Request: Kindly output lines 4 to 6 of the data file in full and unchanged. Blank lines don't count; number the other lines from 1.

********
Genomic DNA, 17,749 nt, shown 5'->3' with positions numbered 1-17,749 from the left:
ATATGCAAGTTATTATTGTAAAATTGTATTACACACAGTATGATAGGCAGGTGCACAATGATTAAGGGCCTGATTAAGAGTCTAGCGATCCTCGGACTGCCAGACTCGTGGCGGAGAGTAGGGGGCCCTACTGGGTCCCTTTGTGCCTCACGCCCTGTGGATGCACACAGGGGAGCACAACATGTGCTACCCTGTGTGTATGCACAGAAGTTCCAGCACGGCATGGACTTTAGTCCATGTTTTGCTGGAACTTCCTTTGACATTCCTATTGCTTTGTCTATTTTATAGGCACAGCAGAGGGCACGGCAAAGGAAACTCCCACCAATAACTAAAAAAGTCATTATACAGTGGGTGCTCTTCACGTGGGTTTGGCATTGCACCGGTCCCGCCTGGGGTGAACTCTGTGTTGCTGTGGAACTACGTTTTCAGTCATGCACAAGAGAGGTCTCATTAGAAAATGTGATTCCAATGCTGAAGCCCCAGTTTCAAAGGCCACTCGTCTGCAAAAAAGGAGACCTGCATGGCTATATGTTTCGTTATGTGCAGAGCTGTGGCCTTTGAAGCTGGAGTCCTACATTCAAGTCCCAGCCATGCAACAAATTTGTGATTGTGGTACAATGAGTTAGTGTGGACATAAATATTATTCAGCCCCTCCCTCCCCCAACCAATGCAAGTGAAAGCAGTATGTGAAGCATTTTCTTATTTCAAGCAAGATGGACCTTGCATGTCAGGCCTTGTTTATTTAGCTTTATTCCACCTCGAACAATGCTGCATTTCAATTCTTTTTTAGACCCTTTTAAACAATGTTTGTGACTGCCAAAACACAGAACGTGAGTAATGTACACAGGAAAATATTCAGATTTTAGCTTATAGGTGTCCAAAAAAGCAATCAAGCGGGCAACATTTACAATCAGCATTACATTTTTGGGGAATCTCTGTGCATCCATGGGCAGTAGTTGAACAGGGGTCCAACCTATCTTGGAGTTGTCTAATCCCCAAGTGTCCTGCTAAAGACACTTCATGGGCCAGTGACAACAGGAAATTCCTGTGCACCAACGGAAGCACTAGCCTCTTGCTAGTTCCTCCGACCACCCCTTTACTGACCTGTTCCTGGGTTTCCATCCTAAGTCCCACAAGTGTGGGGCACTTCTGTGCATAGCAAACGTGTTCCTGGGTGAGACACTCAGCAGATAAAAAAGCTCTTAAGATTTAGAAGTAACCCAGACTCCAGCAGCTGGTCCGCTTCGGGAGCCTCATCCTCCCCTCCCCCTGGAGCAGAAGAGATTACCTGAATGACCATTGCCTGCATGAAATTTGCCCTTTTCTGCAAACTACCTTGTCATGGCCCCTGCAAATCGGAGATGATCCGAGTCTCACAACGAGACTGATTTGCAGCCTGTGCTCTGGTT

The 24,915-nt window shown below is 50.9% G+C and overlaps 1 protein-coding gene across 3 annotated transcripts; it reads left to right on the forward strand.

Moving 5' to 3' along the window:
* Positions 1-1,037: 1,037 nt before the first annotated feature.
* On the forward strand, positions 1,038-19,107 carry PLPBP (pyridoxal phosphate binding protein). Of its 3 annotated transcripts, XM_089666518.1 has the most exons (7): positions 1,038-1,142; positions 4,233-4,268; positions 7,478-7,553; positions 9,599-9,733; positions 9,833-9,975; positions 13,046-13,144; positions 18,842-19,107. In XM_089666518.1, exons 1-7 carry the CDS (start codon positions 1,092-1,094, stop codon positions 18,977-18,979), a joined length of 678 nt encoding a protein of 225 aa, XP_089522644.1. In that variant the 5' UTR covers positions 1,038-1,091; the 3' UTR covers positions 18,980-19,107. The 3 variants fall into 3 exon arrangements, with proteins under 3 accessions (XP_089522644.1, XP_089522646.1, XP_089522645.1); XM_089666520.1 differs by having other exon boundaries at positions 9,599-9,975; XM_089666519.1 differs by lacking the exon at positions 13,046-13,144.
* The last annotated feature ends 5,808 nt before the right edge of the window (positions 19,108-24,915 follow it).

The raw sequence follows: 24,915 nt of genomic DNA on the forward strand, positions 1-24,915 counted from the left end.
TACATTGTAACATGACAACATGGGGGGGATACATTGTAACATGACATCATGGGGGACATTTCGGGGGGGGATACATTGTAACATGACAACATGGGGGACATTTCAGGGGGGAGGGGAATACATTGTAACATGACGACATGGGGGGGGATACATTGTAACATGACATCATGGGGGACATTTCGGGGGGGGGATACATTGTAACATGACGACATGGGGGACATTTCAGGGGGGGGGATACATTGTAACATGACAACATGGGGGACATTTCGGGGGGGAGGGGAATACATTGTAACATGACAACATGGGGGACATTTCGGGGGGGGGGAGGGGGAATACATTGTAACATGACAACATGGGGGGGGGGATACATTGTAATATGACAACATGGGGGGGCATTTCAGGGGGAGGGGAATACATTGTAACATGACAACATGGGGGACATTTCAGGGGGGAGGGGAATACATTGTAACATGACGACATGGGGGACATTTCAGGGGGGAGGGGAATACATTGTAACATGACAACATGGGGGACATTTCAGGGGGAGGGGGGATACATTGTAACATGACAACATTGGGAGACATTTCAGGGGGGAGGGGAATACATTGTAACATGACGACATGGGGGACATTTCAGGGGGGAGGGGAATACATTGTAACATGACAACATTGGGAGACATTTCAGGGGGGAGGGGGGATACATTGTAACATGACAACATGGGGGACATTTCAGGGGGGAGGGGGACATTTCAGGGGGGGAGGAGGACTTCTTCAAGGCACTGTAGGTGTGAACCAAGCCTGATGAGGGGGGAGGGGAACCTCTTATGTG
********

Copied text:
Moving 5' to 3' along the window:
* Positions 1-1,037: 1,037 nt before the first annotated feature.
* On the forward strand, positions 1,038-19,107 carry PLPBP (pyridoxal phosphate binding protein). Of its 3 annotated transcripts, XM_089666518.1 has the most exons (7): positions 1,038-1,142; positions 4,233-4,268; positions 7,478-7,553; positions 9,599-9,733; positions 9,833-9,975; positions 13,046-13,144; positions 18,842-19,107. In XM_089666518.1, exons 1-7 carry the CDS (start codon positions 1,092-1,094, stop codon positions 18,977-18,979), a joined length of 678 nt encoding a protein of 225 aa, XP_089522644.1. In that variant the 5' UTR covers positions 1,038-1,091; the 3' UTR covers positions 18,980-19,107. The 3 variants fall into 3 exon arrangements, with proteins under 3 accessions (XP_089522644.1, XP_089522646.1, XP_089522645.1); XM_089666520.1 differs by having other exon boundaries at positions 9,599-9,975; XM_089666519.1 differs by lacking the exon at positions 13,046-13,144.